One specially useful case where resource attributes arise is when one resource brings access to other potential resources, most often customers…
One specially useful case where resource attributes arise is when one resource brings access to other potential resources, most often customers – a new product makes it possible to sell to a certain number of previously unavailable customers, and adding a new distributor makes it possible gives access for our products to their end-customers, for example. We describe the first resource as “primary,” and the resource to which it brings access is “secondary.” This terminology does not imply any importance — both are vital.The most visible example to the general public of this principle is when opening a new retail store in an additional town gives access to consumers who we could not previously reach. We constantly hear of new outlets opening for Starbucks, Wal-Mart, IKEA, etc., and many of us change our shopping habits when an appealing new store appears in our neighborhood. Behind this expansion lie sophisticated procedures for assessing the likely customer-base, sales and profitability of each new unit.But gaining access to potential customers is not the same as actually winning those customers. Having opened a new store, we must of course offer products and services that its target consumers want at prices that offer good value. Then there is the question of how far to push that expansion. Early in the life of a retail chain, every new store can be opened in a locality that is new for that chain, and where there are large numbers of potential consumers. As expansion continues, however, two things change:
- locations for new stores reach only smaller numbers of potential consumers
- each new store’s catchment area increasingly overlaps with existing units, so much of its sales only arise by taking sales from neighbors.
In the figure below, an initially successful retailer expands its network of stores over a 10-year period. With its first stores able to reach 20 000 consumers who each spend $500/year on its goods, management believes there is potential for over 200 stores reaching up to five million consumers. For the first five years, plans go well, but as expansion passes the target number of stores, consumer numbers and sales fall short of expectations. Nevertheless, with each new store seeming to win enough consumers to be worthwhile, and sales continuing to grow, the company presses on with expansion.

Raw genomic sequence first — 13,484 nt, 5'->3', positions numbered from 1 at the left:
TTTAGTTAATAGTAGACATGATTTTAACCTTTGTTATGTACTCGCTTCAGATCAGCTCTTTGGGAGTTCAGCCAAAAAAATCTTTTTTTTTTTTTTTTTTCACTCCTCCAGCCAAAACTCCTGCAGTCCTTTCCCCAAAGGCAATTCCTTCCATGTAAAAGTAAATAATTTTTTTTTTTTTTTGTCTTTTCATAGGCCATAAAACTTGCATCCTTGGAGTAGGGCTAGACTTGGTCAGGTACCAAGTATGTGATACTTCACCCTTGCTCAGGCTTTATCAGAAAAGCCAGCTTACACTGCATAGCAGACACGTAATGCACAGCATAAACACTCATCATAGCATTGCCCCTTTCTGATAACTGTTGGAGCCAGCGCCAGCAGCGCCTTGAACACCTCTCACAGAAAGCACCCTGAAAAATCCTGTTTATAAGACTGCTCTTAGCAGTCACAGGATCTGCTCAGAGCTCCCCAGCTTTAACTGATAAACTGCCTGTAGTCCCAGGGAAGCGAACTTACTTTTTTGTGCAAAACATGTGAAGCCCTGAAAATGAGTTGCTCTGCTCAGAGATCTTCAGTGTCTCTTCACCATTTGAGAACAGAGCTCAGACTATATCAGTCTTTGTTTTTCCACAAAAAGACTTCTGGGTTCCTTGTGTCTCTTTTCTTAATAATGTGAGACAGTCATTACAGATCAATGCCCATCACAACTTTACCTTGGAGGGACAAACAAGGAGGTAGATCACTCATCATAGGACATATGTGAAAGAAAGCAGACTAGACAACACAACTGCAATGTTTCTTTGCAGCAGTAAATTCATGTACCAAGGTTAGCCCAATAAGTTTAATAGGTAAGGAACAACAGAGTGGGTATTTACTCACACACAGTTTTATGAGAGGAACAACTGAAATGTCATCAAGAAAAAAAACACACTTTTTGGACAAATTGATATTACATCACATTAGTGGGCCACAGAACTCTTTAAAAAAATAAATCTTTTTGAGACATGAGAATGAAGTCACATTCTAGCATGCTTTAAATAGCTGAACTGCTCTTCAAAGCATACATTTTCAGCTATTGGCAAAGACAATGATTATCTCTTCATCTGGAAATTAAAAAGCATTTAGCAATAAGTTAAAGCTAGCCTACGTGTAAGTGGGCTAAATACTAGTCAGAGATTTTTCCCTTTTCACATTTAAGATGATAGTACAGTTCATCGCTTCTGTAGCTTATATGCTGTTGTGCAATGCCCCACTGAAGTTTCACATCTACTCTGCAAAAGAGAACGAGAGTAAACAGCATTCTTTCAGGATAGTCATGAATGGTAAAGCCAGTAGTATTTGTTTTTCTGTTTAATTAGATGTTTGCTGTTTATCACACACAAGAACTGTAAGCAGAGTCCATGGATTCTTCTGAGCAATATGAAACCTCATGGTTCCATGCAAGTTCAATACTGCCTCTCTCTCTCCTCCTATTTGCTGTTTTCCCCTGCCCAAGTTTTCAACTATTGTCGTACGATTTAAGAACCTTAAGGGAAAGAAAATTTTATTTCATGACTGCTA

New retail stores bring access to ever-fewer new potential customers
Unfortunately, hidden beneath the reasonable top-line indicators there is a sharp fall in the true number of new consumers won with each new opening, and new stores increasingly succeed only by taking sales from others. Furthermore, the later consumers turn out to spend less with the stores than those captured from around the initial locations. The costs of operating these later stores is not covered by the incremental revenues and gross profit from the sharply reducing rate of new consumers, and profits go into decline.
The generic structure this example illustrates consists of:
- The in-flow of new stores (the primary resource) brings with it an attribute co-flow or new potential customers (the secondary resource)
- That growing potential of the attribute resource is then converted into an active resource, in this case consumers who really use the stores
- The secondary resource (customers) drives revenue, and costs are incurred
[a] adding the primary resource (stores)
[b] operating that resource (running the stores) and
[c] converting potential customers into active ones.